Published August 27. 2013 6:00AM Updated August 28. 2013 6:22PM
Hartford — The General Assembly’s Regulations Review Committee approved regulations Tuesday covering who produces, dispenses and purchases medical marijuana.
Shouts and cheers rose from the audience as Sen. Andres Ayala, D-Bridgeport, announced that the regulations had been approved after a voice vote.
Tracey Gamer-Fanning of West Hartford, who suffers from brain cancer and turned 43 Tuesday, said this was the best birthday present ever.
“I am not a criminal. I have a card that says I am allowed to use medical marijuana and I have wanted people to understand what this meant,” Gamer-Fanning said. She said she is a mom and had a career and never thought she would get brain cancer at age 36.
She said taking medical marijuana stops her from having tremors, seizures and unbearable amounts of pain, sadness and fear. It means she doesn’t have to take medications such as oxycodone and morphine, which she said caused her to throw up and kept her in bed away from her family.
Legislators on the committee discussed the latest version of the state Department of Consumer Protection’s regulations, which were more than 70 pages long, for about three hours. The regulations spell out the criteria for marijuana producers, dispensary facilities, physicians, caregivers and patients. The regulations as passed include pages of corrections requested earlier this month by the Legislative Commissioners’ Office, which provides legal counsel to the General Assembly.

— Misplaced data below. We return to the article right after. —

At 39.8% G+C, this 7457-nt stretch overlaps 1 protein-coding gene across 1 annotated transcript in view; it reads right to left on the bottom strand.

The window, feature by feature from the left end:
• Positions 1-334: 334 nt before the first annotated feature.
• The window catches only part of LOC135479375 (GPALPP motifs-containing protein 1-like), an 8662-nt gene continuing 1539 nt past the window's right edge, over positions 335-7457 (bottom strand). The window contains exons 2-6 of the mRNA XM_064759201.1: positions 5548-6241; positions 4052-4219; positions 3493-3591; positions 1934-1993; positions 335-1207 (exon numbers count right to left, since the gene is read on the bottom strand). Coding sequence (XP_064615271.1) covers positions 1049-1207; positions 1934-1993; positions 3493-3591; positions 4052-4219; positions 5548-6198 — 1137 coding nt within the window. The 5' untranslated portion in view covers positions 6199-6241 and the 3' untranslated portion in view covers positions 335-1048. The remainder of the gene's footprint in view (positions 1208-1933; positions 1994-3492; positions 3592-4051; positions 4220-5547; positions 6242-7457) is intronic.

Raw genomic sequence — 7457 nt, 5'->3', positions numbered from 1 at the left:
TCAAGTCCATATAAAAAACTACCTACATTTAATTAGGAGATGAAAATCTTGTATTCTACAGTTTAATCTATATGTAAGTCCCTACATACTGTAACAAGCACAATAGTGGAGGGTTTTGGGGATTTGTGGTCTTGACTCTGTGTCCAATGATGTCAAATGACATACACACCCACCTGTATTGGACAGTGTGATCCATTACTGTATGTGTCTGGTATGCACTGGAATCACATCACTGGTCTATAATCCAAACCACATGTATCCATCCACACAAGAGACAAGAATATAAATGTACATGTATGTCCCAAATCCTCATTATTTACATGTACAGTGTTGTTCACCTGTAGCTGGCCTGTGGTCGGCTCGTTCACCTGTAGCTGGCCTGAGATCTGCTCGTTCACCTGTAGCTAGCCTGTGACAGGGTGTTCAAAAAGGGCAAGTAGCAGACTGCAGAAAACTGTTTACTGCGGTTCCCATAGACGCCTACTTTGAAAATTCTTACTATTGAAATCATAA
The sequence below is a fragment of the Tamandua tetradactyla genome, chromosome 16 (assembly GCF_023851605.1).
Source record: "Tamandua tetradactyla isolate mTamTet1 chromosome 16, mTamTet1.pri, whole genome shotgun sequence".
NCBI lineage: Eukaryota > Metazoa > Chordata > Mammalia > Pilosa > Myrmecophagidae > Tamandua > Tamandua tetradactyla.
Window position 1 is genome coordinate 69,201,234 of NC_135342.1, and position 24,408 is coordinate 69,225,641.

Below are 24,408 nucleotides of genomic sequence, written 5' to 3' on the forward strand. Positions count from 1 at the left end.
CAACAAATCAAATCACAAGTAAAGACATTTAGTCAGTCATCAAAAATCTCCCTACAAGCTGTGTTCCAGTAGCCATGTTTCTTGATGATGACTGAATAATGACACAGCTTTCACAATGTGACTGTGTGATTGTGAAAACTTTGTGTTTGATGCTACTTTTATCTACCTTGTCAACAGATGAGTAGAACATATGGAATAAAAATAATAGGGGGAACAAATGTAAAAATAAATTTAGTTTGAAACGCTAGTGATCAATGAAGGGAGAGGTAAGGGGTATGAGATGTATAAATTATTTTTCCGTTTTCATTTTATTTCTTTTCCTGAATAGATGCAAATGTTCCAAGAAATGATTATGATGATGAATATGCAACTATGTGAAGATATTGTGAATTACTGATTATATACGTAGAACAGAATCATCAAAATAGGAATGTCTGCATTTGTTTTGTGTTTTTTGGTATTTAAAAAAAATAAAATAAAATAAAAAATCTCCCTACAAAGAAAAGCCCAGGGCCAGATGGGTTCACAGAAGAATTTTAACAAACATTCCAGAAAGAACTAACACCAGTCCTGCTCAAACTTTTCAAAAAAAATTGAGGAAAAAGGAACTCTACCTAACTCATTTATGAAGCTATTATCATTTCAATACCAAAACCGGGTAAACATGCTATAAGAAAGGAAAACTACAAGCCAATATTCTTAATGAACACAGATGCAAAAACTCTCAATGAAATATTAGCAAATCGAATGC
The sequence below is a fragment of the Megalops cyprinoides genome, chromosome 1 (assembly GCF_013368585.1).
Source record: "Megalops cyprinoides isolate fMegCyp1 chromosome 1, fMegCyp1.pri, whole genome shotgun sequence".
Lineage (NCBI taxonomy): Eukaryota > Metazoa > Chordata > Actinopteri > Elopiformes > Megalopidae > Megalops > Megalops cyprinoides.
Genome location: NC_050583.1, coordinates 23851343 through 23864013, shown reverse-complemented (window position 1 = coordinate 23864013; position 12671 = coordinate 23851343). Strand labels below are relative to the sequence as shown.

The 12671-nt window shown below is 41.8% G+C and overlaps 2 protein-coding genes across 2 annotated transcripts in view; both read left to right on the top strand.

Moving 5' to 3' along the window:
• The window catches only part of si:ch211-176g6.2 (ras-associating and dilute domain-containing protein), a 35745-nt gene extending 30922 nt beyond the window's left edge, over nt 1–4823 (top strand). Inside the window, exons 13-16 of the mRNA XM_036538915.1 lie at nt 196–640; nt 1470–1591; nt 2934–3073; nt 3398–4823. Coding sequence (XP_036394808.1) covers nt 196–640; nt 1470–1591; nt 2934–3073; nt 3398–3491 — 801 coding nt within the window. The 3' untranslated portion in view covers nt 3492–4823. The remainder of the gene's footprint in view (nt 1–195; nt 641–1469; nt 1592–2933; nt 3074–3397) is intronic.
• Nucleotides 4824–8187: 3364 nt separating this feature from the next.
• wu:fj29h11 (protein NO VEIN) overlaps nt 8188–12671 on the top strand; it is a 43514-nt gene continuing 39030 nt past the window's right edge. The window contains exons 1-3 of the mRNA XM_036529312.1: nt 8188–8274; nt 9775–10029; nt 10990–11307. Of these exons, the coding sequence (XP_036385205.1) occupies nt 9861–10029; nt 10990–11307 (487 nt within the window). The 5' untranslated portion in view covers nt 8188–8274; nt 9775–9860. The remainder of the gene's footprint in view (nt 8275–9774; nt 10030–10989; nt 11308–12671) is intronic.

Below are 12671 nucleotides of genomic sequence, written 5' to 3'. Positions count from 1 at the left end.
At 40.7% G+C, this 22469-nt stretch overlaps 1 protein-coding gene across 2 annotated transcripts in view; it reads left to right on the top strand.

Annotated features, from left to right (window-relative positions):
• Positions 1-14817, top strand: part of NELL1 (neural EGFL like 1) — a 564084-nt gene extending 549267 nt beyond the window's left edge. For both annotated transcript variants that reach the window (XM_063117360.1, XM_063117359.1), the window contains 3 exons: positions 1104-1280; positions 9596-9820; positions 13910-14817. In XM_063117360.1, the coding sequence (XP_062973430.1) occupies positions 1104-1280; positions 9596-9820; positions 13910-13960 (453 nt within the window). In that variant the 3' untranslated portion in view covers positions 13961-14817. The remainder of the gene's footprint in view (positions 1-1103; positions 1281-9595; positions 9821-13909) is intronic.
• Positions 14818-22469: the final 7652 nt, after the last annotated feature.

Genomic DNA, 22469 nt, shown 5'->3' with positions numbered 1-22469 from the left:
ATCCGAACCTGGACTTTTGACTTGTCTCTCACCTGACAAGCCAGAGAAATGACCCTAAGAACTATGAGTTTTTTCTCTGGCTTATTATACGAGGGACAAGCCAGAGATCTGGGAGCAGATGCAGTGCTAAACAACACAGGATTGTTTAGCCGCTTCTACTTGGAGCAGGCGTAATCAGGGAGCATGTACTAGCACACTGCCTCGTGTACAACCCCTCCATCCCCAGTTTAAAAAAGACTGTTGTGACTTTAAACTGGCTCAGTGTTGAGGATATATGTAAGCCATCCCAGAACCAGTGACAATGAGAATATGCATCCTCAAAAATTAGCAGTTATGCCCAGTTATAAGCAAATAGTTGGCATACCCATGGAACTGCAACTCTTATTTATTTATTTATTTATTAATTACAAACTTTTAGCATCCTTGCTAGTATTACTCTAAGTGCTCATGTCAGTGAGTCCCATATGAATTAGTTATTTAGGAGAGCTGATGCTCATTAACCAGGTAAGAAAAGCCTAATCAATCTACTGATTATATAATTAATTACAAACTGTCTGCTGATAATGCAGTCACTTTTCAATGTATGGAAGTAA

David Kimmel, president and founder of Vintage Foods Limited in Ledyard, said he has discussed applying for a license from the Department of Consumer Protection. He would not say where in Connecticut he might build the production facility because of concerns about diversion or theft. Kimmel has had a career in the food and beverage industry and said he designs health and wellness products.
A licensed production facility would have the responsibility of operating an indoor facility to grow the marijuana, as well as package, label and deliver the product to a dispensary facility. Kimmel said he looked into the medical marijuana industry five years ago in California and Colorado but decided that if he was going to be a player in this industry, he wanted to be “squeaky clean.”
Legislators and officials at the meeting discussed how medical marijuana is less regulated in Western states and said Connecticut is following the East Coast model, which provides many more controls.
“I don’t want to get anywhere near the recreational piece, regardless of my personal feelings,” Kimmel said. “It is not about that. So when I came back home, I said this is virgin territory, this has not been tainted by the recreational piece.”
In order to attract serious businesses to apply, the regulations require a producer to put $2 million into an escrow account, letter of credit or surety bond made payable to the state if the commissioner of Consumer Protection deems necessary.
The consumer protection department will issue at least three but no more than 10 producer licenses. Factors in the selection will include the location — including proximity to any place used for worship, a school or a charitable institution — and whether the site is considered detrimental to public interest.